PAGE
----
3. A Frog's Life book and activities, includes link to a citizen's science project.

Age Range: 7 - 9 years
Publisher: Chicago Review Press; First edition (January 7, 2020)
ISBN-10: 1641600721
ISBN-13: 978-1641600729

Disclosure: This book was provided by the publisher for review purposes. Also, I am an affiliate with Amazon so I can provide you with cover images and links to more information about books and products. As you probably are aware, if you click through the highlighted title link and purchase a product, I will receive a very small commission, at no extra cost to you. Any proceeds help defray the costs of hosting and maintaining this website.

Come visit the STEM Friday blog each week to find more great Science, Technology, Engineering and Math books.

In another in our series of STEM story times, let's explore insect-themed books, learning centers, and activities.

First I read Waiting for Wings by Lois Ehlert.

The children had a blast looking for insects in the illustrations. They were fully engaged in the story.

Check out our growing list of butterfly and moth books for more options.

After reading and discussing, they visited the STEM Stations.

STEM Activity Station 1. Insect Versus Not Insect

Prepare a sign or explain:

Insects have three body parts, six legs, and two antennae.

Gather:

  • plastic insect models
  • plastic spiders, scorpions, centipedes etc.  (often cheap and available at party stores around Halloween)

Have the children sort insect from non-insect.

Also presented live earthworms, sowbugs, and snails.

The living animals were a huge hit.

The rest of the stations I arranged roughly by insect order (groups).

STEM Activity Station 2. Chirp like a Cricket

Gather:

      • Craft sticks
      • Small plastic combs
      • Eric Carle's The Very Quiet Cricket board book (version that chirps when last page is opened)
      • Photographs of crickets
      • Cricket life cycle image (optional)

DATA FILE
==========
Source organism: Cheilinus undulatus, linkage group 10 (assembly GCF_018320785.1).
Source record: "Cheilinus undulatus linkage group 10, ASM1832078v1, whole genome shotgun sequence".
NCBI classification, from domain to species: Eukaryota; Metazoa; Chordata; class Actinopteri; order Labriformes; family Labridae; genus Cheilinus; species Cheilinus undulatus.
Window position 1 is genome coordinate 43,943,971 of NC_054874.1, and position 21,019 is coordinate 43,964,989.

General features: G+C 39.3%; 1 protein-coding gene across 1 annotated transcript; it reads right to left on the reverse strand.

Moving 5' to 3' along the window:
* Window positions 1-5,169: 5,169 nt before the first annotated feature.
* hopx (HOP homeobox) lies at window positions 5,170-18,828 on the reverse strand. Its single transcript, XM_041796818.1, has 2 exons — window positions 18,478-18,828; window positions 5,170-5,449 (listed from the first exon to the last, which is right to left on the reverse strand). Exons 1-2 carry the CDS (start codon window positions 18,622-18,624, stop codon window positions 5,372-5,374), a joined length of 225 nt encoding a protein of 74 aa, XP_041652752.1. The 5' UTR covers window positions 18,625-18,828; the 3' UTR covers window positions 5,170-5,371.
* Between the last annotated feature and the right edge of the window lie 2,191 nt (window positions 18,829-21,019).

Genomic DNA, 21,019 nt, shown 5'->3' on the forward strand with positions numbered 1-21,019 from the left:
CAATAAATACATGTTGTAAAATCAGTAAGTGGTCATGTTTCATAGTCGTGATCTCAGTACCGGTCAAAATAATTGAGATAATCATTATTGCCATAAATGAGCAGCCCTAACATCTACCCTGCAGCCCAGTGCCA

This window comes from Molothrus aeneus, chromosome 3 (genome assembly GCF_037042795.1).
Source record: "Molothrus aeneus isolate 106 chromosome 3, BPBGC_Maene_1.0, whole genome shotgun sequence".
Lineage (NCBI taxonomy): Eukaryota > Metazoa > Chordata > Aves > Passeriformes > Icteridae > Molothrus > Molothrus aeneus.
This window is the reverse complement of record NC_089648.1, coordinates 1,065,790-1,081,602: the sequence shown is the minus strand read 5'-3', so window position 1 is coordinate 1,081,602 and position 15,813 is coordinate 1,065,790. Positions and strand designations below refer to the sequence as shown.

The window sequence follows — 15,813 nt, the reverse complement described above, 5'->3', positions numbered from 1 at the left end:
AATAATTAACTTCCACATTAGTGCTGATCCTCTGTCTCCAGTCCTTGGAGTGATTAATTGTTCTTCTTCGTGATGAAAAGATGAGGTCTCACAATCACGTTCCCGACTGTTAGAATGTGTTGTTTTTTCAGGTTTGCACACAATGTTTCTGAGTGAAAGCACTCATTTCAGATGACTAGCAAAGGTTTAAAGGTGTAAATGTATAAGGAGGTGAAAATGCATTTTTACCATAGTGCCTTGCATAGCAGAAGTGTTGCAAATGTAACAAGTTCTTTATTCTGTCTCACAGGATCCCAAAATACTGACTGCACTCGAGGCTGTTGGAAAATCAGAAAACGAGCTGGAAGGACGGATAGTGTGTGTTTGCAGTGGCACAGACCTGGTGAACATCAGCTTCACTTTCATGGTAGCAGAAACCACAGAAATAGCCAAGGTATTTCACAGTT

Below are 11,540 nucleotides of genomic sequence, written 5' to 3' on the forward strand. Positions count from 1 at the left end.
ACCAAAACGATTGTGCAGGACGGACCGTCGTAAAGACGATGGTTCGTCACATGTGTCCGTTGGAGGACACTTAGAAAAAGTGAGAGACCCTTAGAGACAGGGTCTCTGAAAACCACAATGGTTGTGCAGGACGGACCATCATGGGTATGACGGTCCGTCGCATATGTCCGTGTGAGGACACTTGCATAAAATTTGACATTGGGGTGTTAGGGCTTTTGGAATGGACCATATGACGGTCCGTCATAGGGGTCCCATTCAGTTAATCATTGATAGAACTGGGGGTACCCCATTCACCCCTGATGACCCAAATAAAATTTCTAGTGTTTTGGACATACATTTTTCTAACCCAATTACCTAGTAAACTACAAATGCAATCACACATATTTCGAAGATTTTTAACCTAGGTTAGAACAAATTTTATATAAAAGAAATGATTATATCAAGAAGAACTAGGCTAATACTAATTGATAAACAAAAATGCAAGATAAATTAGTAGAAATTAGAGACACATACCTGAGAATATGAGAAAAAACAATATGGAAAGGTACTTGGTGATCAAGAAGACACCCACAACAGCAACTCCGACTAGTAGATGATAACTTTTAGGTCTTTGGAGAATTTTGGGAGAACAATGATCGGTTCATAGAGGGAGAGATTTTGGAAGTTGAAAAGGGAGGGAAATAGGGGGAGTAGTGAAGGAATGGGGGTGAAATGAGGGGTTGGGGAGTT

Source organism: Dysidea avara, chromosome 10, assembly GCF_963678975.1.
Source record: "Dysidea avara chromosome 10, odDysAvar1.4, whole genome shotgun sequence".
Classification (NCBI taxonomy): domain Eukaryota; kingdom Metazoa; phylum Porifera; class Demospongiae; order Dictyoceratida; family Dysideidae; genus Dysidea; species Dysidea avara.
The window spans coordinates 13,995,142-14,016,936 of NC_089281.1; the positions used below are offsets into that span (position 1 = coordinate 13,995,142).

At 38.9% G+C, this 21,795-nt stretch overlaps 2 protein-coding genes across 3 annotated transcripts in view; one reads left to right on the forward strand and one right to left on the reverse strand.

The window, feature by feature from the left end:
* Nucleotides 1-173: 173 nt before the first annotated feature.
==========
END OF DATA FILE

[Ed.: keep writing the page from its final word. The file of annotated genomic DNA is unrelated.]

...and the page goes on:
Crickets chirp by rubbing their wings together. Rub a craft stick across the comb to make a sound.

Although I didn't get any for this day, live crickets are available in many pet supply stores. They are easy to care for (see previous post).

STEM Activity Station 3:  Lady Beetles

Gather:

  • Lady beetle photographs and/or models
  • Lady beetle anatomy diagram (available in previous post).
  • Photographs of aphids
  • Diagrams of lady beetle life cycles
  • Model of lady beetle life cycle (optional)

STEM Activity Station 4:  Ants, Bees and Wasps

Gather:

  • Photographs and illustrations of ants, bees, and wasps
  • Board books
  • Models of honey bee comb
  • Ant life cycle diagram (Ask a Biologist)
  • Honey bee life stages diagrams

STEM Activity Station 5:  Cicadas

Gather:

  • Cicada exoskeletons (collect and save during summer)
  • Cicada models
  • Cicada life cycle diagram (Super Coloring has an amazing assortment of realistic life cycle diagrams)
  • Clicker to replicate cicada buzzing

STEM Activity Station 6:  Butterfly and moth life cycles

Gather:

  • Butterfly life cycle models and illustrations
  • Silkworm cocoons (raised previously and saved)
  • Silkworm eggs (raised previously and saved)
  • Silkworm life cycle diagrams (also from Super Coloring)

 

Also provided assorted crafts and crayon-rubbing templates.

Note:  At this age the templates slid around too much. Consider taping them down with painter's tape to help hold in place.

Also, fingerprint insects are fun, but I didn't have any washable ink stamp pads at home. Need to pick up some for next time.